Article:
FILM REVIEW: 47 METERS DOWN Dives Deep Into Your Fears
In modern shark horror movies, there really are only two questions that the audience needs answered: is the movie genuinely scary and is it not ridiculously over the top? For upcoming indie release 47 Meters Down, it turns out, the answer to the former is yes, and the answer to the latter is mostly yes as well. Overall a solid combination of thrills and jumps, the movie is sure to please lovers of this type of film without profoundly offending skeptics of what is surely an overdone genre.
The premise for 47 Meters Down is that sisters Lisa (Mandy Moore) and Kate (Claire Holt, from TV’s The Vampire Diaries) are on vacation in Mexico, one of them texting longingly back home because of emotional issues she has left behind, and they both are seeking adventure.
That setup fails to distinguish this movie from last year’s decent The Shallows, the Blake Lively film. And things get worse before they get better. The thin reed on which the plot rests to explain the sisters’ foray into shark-infested waters is that Lisa, dumped by her boyfriend for being boring, is seeking to prove him wrong. Screenwriters for this type of story too often indulge their need to justify to viewers placing the characters in peril. But the target demographic is not looking for excuses—they’re looking to jump out of their seats.
One does wonder, of course, what justification a silly Hollywood screenwriter would give terrified moviegoers such as myself for attending these films. Too scared to engage in the real thing, I suppose, would be mine.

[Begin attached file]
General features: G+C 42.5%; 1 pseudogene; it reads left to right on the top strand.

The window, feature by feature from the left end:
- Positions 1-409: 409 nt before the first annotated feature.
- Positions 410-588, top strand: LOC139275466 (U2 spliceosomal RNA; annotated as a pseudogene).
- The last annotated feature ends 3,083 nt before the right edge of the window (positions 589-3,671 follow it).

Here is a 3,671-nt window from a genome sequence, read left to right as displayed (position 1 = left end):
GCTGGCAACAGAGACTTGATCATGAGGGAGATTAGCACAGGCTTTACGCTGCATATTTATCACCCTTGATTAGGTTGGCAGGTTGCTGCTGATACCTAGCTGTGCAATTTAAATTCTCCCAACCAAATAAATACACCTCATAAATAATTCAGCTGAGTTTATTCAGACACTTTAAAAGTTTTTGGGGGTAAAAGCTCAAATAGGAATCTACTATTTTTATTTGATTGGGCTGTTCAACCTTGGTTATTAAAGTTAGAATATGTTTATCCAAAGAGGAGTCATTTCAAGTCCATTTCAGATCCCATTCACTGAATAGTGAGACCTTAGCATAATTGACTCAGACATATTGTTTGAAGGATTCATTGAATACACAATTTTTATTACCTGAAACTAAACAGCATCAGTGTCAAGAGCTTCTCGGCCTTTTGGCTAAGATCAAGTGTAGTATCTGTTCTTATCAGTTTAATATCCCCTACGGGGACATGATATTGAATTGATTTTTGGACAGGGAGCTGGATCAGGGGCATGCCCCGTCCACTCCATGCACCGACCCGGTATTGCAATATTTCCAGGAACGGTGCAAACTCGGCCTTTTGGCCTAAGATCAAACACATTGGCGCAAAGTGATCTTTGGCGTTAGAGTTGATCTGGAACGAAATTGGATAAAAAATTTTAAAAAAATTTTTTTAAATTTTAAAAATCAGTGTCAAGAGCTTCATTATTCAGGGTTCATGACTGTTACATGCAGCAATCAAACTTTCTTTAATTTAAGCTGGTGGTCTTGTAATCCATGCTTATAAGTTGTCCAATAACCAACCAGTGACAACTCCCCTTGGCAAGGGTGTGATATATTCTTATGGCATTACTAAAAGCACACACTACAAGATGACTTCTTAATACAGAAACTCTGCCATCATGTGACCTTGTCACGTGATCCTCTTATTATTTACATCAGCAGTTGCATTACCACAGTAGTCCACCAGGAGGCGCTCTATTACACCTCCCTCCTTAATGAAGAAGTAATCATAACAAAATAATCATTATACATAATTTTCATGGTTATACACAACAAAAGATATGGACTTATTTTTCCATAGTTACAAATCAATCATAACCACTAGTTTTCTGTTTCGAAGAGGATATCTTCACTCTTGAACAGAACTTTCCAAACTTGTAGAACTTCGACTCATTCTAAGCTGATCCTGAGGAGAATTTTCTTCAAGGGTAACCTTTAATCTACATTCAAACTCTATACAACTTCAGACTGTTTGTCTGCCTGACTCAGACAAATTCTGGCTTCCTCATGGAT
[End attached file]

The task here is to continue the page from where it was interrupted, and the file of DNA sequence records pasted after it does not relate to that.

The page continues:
But 47 Meters Down improves markedly when the two “gringas” are put into the ocean and the twist the audience expects to happen does. A deft combination of claustrophobia, fear of asphyxiation, fear of the dark, not to mention, of course, the big eleph—er, sharks in the room, all blend together to produce a genuinely fresh set of horrors. In the depths of the studio’s imagination lies a deathly and new parade of nightmares.
The film is directed by the largely unknown British helmer Johannes Robert, whose specialization in the horror genre shines through this deep ocean in droves. He knows how to use close-ups, tracking shots, and forward screen voids dexterously to make you jump out of your seat. Some of the frights you see coming, while other moments leave you waiting, and others genuinely surprise you. And, as per the second important lemma of these films, he resists going over the top both in shocks but also in the predators’ abilities. Sharks that can jump dozens of feet out of the water, for example, have become a bête-noir of the genre, which he thankfully avoids in this film.
That is all to say that 47 Meters Down is a pretty decent flick, for a movie that struggles so mightily in some aspects—they could not even cast Hispanic actors to play some of the Mexican roles, there are unnecessary heart-to-hearts, and the entire “47 meters down” gimmick gets old quickly enough that the doomed heroines are forced to repeat the same boneheaded moves one too many annoying times. But you sort of know to expect such slips and stumbles from a shark attack film. You can forgive them if the peccadillos are harmless enough and the thrills genuine enough, both of which 47 Meters Down achieves.
It has been a long and unbending road since that one infamous Amityville great white made theater audiences the world over terrified to go back into the water. The films that have since littered the landscape have spanned the depths of the ocean from atrocious to worthy of their creator. 47 Meters Down is the exact opposite of atrocious (it’s “admirable,” look it up), even if it has nothing to do with the mastery of Spielberg’s classic. But it will make you afraid of the ocean all over again, and succeed in taking that fear to a whole new depth.
Perhaps the genre is ready to dip its toes back in the water after all.
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